Here we present in vivo and in vitro evidence that GcvB downregulates yifK directly by pairing with a sequence immediately preceding the Shine-Dalgarno (SD) motif in yifK mRNA. A surprising observation in the course of this study was that some target sequence mutations that disrupted pairing did not cause yifK expression to increase – as expected for the relief of GcvB repression – but had the opposite effect. The drop in expression was not suppressed by deleting gcvB nor was it accentuated in a GcvB mutant carrying the appropriate compensatory changes. Closer analysis revealed that the GcvB target sequence includes elements that stimulate yifK mRNA translation. In the absence of such elements, the role of GcvB pairing in regulation becomes marginal.


Genetic identification of a GcvB-regulated locus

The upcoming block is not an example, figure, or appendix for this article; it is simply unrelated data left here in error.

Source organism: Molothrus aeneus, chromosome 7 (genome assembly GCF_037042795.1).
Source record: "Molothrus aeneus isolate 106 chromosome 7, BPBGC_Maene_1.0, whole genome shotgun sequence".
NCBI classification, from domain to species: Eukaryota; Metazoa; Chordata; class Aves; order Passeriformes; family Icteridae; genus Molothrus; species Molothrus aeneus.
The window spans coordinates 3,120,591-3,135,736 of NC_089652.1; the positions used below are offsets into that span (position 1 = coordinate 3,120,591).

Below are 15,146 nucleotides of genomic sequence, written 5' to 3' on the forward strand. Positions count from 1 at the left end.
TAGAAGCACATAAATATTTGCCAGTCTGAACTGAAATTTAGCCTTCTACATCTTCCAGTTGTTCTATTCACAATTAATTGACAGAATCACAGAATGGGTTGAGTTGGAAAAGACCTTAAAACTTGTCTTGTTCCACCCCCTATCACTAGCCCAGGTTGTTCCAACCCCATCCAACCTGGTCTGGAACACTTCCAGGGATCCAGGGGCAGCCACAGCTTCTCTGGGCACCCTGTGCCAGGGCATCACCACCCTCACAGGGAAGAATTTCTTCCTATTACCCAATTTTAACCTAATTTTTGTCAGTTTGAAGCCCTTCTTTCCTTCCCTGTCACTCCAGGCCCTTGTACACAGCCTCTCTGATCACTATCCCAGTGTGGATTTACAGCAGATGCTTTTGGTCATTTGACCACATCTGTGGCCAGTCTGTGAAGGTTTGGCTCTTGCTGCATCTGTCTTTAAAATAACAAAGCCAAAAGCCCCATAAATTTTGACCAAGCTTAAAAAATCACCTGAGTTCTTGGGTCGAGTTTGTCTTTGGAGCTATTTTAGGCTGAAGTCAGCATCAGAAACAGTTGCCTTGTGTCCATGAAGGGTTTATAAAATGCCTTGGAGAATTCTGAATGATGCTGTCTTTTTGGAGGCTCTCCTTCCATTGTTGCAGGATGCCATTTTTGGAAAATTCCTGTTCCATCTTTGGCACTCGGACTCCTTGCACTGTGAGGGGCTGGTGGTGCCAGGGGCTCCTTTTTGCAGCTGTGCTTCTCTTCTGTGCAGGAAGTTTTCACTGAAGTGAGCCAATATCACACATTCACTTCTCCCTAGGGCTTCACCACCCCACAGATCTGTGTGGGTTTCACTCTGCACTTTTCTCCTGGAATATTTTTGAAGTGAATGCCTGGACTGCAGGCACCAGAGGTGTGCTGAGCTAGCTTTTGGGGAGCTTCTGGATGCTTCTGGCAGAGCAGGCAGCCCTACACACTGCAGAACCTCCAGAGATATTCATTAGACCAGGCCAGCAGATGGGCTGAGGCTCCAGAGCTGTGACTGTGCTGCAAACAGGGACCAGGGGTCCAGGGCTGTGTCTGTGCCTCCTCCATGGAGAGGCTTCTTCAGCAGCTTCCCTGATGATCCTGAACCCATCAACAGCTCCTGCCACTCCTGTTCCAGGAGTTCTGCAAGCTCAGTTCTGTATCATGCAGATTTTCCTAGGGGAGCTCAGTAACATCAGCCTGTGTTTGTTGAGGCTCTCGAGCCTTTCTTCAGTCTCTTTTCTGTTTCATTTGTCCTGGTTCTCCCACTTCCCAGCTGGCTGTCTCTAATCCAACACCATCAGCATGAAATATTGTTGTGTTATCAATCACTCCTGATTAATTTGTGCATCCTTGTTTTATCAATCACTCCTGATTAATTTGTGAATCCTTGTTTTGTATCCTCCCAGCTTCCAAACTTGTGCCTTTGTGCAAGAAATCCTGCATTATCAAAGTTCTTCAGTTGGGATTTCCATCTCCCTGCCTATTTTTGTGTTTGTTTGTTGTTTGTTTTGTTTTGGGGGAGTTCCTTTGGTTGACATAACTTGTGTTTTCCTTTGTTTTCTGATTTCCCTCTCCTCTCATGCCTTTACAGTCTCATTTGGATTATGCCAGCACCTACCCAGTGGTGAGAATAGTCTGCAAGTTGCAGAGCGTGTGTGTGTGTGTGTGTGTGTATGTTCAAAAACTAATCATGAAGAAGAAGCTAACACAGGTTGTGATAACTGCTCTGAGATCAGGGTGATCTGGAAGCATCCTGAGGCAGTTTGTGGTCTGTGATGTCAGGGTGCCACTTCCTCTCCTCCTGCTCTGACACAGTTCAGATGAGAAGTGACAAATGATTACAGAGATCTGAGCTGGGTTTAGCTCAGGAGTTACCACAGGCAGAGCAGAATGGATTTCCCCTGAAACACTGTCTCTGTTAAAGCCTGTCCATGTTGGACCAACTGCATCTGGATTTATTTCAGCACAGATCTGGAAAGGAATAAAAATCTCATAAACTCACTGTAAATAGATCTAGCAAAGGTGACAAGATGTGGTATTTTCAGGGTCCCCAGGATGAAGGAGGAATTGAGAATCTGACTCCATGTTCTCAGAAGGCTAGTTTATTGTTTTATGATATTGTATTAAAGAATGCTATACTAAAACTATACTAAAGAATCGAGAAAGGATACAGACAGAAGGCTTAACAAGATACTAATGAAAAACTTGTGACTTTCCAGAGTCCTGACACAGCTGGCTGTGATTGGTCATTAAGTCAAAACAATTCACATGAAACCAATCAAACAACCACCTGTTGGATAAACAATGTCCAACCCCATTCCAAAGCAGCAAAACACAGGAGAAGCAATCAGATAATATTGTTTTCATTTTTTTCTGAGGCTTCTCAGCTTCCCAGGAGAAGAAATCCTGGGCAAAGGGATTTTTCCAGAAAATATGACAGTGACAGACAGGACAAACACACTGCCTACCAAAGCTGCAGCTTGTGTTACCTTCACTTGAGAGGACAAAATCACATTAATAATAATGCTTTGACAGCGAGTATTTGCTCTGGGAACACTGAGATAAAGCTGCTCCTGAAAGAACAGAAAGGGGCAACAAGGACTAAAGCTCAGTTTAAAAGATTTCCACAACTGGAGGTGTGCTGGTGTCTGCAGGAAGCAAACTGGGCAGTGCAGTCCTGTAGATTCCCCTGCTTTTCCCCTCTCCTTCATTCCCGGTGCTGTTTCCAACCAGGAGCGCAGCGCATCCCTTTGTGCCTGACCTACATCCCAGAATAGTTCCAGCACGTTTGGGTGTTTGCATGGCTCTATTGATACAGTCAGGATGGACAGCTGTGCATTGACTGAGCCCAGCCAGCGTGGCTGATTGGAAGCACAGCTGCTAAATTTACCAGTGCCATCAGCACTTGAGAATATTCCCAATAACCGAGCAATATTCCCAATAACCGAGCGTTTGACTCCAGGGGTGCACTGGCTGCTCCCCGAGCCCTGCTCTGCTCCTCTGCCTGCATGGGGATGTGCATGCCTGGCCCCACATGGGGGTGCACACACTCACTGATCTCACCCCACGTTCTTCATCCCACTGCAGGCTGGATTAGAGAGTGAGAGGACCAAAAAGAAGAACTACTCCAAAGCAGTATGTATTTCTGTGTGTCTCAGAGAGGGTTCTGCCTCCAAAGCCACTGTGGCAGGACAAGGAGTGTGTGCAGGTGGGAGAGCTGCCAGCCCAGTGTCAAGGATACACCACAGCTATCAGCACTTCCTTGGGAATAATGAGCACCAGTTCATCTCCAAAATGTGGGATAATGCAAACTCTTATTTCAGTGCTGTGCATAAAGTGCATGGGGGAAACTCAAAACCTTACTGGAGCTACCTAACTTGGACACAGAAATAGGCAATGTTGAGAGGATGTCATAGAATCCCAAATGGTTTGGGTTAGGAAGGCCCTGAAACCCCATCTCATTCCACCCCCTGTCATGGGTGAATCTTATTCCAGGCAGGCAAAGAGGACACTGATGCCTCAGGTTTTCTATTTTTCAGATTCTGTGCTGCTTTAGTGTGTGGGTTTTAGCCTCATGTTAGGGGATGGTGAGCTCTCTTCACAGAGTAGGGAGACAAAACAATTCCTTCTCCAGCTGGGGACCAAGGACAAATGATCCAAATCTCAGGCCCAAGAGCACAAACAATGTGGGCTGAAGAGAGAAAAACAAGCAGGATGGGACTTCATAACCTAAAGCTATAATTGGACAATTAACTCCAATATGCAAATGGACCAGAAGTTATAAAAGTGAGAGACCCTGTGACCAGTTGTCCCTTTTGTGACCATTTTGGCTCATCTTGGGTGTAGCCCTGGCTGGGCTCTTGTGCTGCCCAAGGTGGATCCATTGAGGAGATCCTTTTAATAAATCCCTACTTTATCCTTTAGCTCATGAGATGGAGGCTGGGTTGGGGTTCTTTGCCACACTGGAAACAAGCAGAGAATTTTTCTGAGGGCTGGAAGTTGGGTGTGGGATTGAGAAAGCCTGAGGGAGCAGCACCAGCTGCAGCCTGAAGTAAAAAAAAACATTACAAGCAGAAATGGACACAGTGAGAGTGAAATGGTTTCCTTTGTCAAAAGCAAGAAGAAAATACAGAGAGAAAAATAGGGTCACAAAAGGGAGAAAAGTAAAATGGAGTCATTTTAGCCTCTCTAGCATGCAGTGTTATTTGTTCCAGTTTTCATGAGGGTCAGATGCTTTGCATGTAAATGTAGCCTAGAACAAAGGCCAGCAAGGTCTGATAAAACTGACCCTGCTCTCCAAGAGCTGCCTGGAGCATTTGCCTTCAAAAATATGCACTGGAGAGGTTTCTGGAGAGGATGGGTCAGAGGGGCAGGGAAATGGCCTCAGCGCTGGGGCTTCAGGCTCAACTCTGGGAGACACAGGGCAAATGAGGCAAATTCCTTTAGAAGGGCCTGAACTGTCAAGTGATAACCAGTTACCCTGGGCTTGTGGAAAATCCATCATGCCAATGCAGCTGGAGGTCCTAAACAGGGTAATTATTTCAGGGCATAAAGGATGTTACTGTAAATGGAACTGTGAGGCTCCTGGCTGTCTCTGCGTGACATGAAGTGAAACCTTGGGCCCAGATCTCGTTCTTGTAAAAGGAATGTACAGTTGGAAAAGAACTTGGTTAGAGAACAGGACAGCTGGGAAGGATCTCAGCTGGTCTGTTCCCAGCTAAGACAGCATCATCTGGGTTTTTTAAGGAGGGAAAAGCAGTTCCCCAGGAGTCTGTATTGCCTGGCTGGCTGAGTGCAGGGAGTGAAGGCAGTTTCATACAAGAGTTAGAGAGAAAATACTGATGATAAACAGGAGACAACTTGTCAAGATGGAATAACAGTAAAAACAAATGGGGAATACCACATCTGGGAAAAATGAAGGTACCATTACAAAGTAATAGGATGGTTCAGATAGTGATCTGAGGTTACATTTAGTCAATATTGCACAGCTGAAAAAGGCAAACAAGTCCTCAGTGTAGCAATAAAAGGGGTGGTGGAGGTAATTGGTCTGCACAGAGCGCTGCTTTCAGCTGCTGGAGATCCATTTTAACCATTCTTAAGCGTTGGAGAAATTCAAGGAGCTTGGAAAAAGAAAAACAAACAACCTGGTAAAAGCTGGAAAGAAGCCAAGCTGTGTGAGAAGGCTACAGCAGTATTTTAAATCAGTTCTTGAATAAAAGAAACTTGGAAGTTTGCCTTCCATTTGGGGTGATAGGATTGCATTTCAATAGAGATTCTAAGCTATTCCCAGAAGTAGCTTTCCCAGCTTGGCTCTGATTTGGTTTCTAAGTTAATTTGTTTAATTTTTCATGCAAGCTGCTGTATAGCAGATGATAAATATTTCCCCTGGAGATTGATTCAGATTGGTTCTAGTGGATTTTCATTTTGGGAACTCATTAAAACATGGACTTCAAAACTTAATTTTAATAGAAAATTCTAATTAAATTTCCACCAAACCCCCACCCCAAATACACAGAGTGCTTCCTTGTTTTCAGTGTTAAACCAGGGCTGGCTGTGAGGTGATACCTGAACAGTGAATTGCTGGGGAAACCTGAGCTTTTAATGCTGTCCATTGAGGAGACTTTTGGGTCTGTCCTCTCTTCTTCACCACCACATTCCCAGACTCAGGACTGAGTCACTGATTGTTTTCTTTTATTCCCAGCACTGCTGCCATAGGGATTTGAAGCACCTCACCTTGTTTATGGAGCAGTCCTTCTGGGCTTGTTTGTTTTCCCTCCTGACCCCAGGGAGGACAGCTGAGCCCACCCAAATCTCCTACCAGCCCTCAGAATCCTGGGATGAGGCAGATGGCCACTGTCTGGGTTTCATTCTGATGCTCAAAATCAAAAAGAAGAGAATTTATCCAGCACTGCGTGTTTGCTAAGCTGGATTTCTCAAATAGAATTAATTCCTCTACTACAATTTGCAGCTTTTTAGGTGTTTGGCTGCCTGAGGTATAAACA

Our original screen for Hfq-regulated genes yielded two isolates carrying the MudK (lac) transposon in the yifK gene; one predicted to produce a LacZ protein fusion to the 48th amino acid (aa) of the 461 aa YifK (yifK87::MudK); the other with LacZ inserted after the 95th aa of YifK (yifK88::MudK) [21]. Preliminary tests showed both fusions to be regulated in a closely similar manner; however, yifK87::MudK produced significantly higher ß-galactosidase activity and was chosen for the present study. A survey of protein sequence databases showed YifK to be a highly conserved protein with the characteristic signature of amino acid transporters. The known role of GcvB in the regulation of some members of this family made this small RNA the likeliest candidate to control yifK expression. This was confirmed by deleting the gcvB gene and testing the effects of the deletion on the expression of the yifK87::MudK fusion (hereafter referred to as yifK-lacZY). As shown in Figure 1, the gcvB deletion causes a nearly 5-fold increase of ß-galactosidase activity in exponentially growing cells, while effects decline in stationary phase. Somewhat surprisingly, LacZ levels in the gcvB-deleted strain are not as high as the levels measured in a strain deleted for hfq (Figure 1). This might reflect the existence of one or more additional sRNA(s) participating in yifK repression. Alternatively, Hfq could repress yifK directly [22]. The data in Figure 1 show that loss of Hfq is epistatic to the gcvB deletion.